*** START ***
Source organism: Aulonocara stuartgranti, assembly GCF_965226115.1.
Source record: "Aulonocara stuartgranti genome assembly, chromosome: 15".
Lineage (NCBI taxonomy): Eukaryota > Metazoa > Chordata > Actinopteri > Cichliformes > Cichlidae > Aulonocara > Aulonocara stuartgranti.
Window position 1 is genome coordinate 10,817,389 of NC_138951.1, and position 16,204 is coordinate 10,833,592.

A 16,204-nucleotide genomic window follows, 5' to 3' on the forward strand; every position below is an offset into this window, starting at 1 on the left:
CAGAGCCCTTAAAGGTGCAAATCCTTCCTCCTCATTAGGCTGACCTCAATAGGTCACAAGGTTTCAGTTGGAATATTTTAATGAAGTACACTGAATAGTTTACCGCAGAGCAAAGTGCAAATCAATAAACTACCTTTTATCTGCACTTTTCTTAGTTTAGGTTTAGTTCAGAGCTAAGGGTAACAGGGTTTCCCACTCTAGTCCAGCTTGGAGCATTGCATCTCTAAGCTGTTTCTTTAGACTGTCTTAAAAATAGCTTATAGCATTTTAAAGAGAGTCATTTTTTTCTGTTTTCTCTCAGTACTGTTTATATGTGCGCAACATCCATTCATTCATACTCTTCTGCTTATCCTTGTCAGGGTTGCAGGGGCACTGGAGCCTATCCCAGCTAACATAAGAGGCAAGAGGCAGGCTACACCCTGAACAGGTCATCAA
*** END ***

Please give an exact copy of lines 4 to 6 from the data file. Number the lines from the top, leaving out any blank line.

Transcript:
Window position 1 is genome coordinate 10,817,389 of NC_138951.1, and position 16,204 is coordinate 10,833,592.

A 16,204-nucleotide genomic window follows, 5' to 3' on the forward strand; every position below is an offset into this window, starting at 1 on the left:
CAGAGCCCTTAAAGGTGCAAATCCTTCCTCCTCATTAGGCTGACCTCAATAGGTCACAAGGTTTCAGTTGGAATATTTTAATGAAGTACACTGAATAGTTTACCGCAGAGCAAAGTGCAAATCAATAAACTACCTTTTATCTGCACTTTTCTTAGTTTAGGTTTAGTTCAGAGCTAAGGGTAACAGGGTTTCCCACTCTAGTCCAGCTTGGAGCATTGCATCTCTAAGCTGTTTCTTTAGACTGTCTTAAAAATAGCTTATAGCATTTTAAAGAGAGTCATTTTTTTCTGTTTTCTCTCAGTACTGTTTATATGTGCGCAACATCCATTCATTCATACTCTTCTGCTTATCCTTGTCAGGGTTGCAGGGGCACTGGAGCCTATCCCAGCTAACATAAGAGGCAAGAGGCAGGCTACACCCTGAACAGGTCATCAA